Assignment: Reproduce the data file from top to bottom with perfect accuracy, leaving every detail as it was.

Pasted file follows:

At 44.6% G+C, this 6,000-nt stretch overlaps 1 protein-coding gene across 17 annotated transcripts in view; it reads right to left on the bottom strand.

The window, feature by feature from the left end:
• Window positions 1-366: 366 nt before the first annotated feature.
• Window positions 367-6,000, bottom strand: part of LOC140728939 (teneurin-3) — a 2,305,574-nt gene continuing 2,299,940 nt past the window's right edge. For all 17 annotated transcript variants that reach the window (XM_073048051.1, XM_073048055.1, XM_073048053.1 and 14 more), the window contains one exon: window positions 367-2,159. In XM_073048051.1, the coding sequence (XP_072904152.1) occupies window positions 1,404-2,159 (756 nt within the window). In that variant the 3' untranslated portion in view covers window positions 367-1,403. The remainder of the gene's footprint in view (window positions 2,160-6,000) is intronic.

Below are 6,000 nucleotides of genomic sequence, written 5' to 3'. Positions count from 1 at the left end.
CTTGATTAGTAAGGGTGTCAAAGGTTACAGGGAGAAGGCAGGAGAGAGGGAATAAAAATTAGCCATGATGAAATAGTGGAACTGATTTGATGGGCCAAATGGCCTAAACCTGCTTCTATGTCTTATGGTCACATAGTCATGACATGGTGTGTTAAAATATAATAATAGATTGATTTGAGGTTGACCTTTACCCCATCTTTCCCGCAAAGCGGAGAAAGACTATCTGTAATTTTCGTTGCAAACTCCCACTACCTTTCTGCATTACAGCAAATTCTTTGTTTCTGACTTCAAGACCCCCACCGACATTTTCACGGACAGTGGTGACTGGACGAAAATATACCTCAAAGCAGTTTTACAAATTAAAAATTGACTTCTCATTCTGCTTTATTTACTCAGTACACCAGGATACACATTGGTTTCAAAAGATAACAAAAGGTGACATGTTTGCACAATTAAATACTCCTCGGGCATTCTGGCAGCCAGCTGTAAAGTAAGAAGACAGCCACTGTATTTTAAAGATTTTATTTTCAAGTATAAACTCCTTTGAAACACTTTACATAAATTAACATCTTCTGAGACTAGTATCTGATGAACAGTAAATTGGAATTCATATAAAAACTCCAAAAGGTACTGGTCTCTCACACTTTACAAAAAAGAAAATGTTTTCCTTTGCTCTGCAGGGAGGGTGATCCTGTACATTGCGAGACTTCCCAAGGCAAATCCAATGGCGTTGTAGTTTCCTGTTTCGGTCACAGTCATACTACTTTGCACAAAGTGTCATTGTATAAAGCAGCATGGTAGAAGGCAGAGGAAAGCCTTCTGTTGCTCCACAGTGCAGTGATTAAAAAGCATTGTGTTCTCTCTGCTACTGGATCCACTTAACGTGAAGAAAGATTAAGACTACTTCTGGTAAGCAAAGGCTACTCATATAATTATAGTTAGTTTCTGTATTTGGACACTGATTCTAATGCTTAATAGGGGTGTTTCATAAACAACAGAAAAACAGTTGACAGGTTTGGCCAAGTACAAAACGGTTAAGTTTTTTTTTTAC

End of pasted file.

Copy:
At 44.6% G+C, this 6,000-nt stretch overlaps 1 protein-coding gene across 17 annotated transcripts in view; it reads right to left on the bottom strand.

The window, feature by feature from the left end:
• Window positions 1-366: 366 nt before the first annotated feature.
• Window positions 367-6,000, bottom strand: part of LOC140728939 (teneurin-3) — a 2,305,574-nt gene continuing 2,299,940 nt past the window's right edge. For all 17 annotated transcript variants that reach the window (XM_073048051.1, XM_073048055.1, XM_073048053.1 and 14 more), the window contains one exon: window positions 367-2,159. In XM_073048051.1, the coding sequence (XP_072904152.1) occupies window positions 1,404-2,159 (756 nt within the window). In that variant the 3' untranslated portion in view covers window positions 367-1,403. The remainder of the gene's footprint in view (window positions 2,160-6,000) is intronic.

Below are 6,000 nucleotides of genomic sequence, written 5' to 3'. Positions count from 1 at the left end.
CTTGATTAGTAAGGGTGTCAAAGGTTACAGGGAGAAGGCAGGAGAGAGGGAATAAAAATTAGCCATGATGAAATAGTGGAACTGATTTGATGGGCCAAATGGCCTAAACCTGCTTCTATGTCTTATGGTCACATAGTCATGACATGGTGTGTTAAAATATAATAATAGATTGATTTGAGGTTGACCTTTACCCCATCTTTCCCGCAAAGCGGAGAAAGACTATCTGTAATTTTCGTTGCAAACTCCCACTACCTTTCTGCATTACAGCAAATTCTTTGTTTCTGACTTCAAGACCCCCACCGACATTTTCACGGACAGTGGTGACTGGACGAAAATATACCTCAAAGCAGTTTTACAAATTAAAAATTGACTTCTCATTCTGCTTTATTTACTCAGTACACCAGGATACACATTGGTTTCAAAAGATAACAAAAGGTGACATGTTTGCACAATTAAATACTCCTCGGGCATTCTGGCAGCCAGCTGTAAAGTAAGAAGACAGCCACTGTATTTTAAAGATTTTATTTTCAAGTATAAACTCCTTTGAAACACTTTACATAAATTAACATCTTCTGAGACTAGTATCTGATGAACAGTAAATTGGAATTCATATAAAAACTCCAAAAGGTACTGGTCTCTCACACTTTACAAAAAAGAAAATGTTTTCCTTTGCTCTGCAGGGAGGGTGATCCTGTACATTGCGAGACTTCCCAAGGCAAATCCAATGGCGTTGTAGTTTCCTGTTTCGGTCACAGTCATACTACTTTGCACAAAGTGTCATTGTATAAAGCAGCATGGTAGAAGGCAGAGGAAAGCCTTCTGTTGCTCCACAGTGCAGTGATTAAAAAGCATTGTGTTCTCTCTGCTACTGGATCCACTTAACGTGAAGAAAGATTAAGACTACTTCTGGTAAGCAAAGGCTACTCATATAATTATAGTTAGTTTCTGTATTTGGACACTGATTCTAATGCTTAATAGGGGTGTTTCATAAACAACAGAAAAACAGTTGACAGGTTTGGCCAAGTACAAAACGGTTAAGTTTTTTTTTTAC